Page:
It's amazing how much there's faith on snake oils. Of course I understand people don't like when they are told they believed for a scam, but anyway it's our responsibility to warn them anyways.

So sorry about hurting your feelings but don't use it on anything your life may depend on. Old floor boards don't matter so much (if there's no downstairs below) but is just a waste of money.

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Old 06-08-2016, 21:43   #24
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Re: Clear Penetrating Epoxy Sealer as a "primer" for teak?

CPES work very well as a primer for wood.

A few years ago I did a side-by-side experiment on my boat. I had to varnish a teak trim from bare wood. CPES was used in one half of the length but not the other. The CPES side performed a lot better, lasting twice as long before needing re-finishing.

In the Grand Banks forum they rave about CPES as a primer for varnish or paint. The recommended technique is to apply two coats of CPES over wood and then the first coat of varnish or paint, all in the same day. The idea is that the varnish or paint forms a chemical bond with the epoxy before it fully cures.

Search for "CPES" here:http://www.grandbanksowners.com/gbb/
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Old 06-08-2016, 21:58   #25
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Re: Clear Penetrating Epoxy Sealer as a "primer" for teak?

CPES may work fine as a primer, real epoxy works better at a lower price.

All it takes to wash off the amine blush from epoxy is simply water and a sponge. It is absolutely not required or advisable to sand it away, though you may want to sand the epoxy smooth after washing it for finishing purposes.
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Old 06-08-2016, 22:20   #26
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Re: Clear Penetrating Epoxy Sealer as a "primer" for teak?

It's possible to water down drinks too, thou I wouldn't pay premium price then
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Old 06-08-2016, 22:52   #27
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Re: Clear Penetrating Epoxy Sealer as a "primer" for teak?

I'm in the Marine business. I do a lot of wooden boat restoration and Brightwork. I've been using CPES for about twenty years. Those who say it's just watered-down epoxy obviously haven't actually used it. When it sets off in a cup after a couple of days it hardest to a urethane like rubber, kinda like a soft skateboard wheel. I use it on mahogany runabouts overy the filler stain before varnish. I always use it on bare teak before varnish. No need to prep with acetone. I've never had any varnish failure on teak since I started using CPES under it. I know people that use west system under varnish, but I won't do it anymore. Varnish has superior uv protection when compared to any epoxy. CPES stays below the surface gluing the varnish to the wood. Works great for painted wood hulls too. Re fastened a 65' chris Connie and used CPES followed by smith's epoxy primer paint. Had to use black primer cause the didn't have any white made up. Really freeked the owner when we painted the boat black first. That was about seven years ago and there has been zero paint failure. Normally we would be on a second paint job by now. I've used it under 545 on teak for painting awlgrip, but can't say that happens often. I do normally use it on plywood before primer. It will also help make your caulk stick better to wood, but remember its not a glue. I never use it on wood before bonding together with regular epoxy. 3m makes a Grey dust mask that has charcoal embedded in it that works great for the strong smell of CPES. I've also had good luck with smiths five year polyurethane, but I've only used it for things like teak greats that are labor intensive to coat, and aren't kept in full direct sunlight.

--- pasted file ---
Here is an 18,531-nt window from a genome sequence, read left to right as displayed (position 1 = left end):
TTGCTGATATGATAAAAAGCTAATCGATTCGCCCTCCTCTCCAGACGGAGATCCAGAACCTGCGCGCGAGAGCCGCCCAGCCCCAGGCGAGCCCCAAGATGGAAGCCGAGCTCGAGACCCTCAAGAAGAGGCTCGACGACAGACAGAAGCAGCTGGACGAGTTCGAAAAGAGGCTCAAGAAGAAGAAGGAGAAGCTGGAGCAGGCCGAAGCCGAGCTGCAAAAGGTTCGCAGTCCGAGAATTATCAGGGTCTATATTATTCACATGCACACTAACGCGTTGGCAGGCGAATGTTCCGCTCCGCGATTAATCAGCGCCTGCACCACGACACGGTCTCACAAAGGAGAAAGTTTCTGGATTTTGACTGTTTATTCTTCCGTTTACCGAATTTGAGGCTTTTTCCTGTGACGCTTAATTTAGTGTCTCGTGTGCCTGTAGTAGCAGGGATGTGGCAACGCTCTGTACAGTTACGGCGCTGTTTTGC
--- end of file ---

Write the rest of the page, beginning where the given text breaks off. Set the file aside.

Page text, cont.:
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Old 06-08-2016, 23:33   #28
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Re: Clear Penetrating Epoxy Sealer as a "primer" for teak?

If you guys bothered to search, you'd note that among the many threads on the topic is at least one where I hashed out these issues with a Smith's rep, makers of CPES. They post here themselves, occasionally.


For the record, satisfactory answers were not to be had. For instance, unlike stated above, if you read the directions on the can it says to allow a minimum of 72 hours for off gassing of solvents, and this is at extremely high temps. In more average conditions, eight days is required to thoroughly off gas solvents before re coating with anything. This means acquiring a chemical bond with CPES is impossible, if you follow the instructions on the can.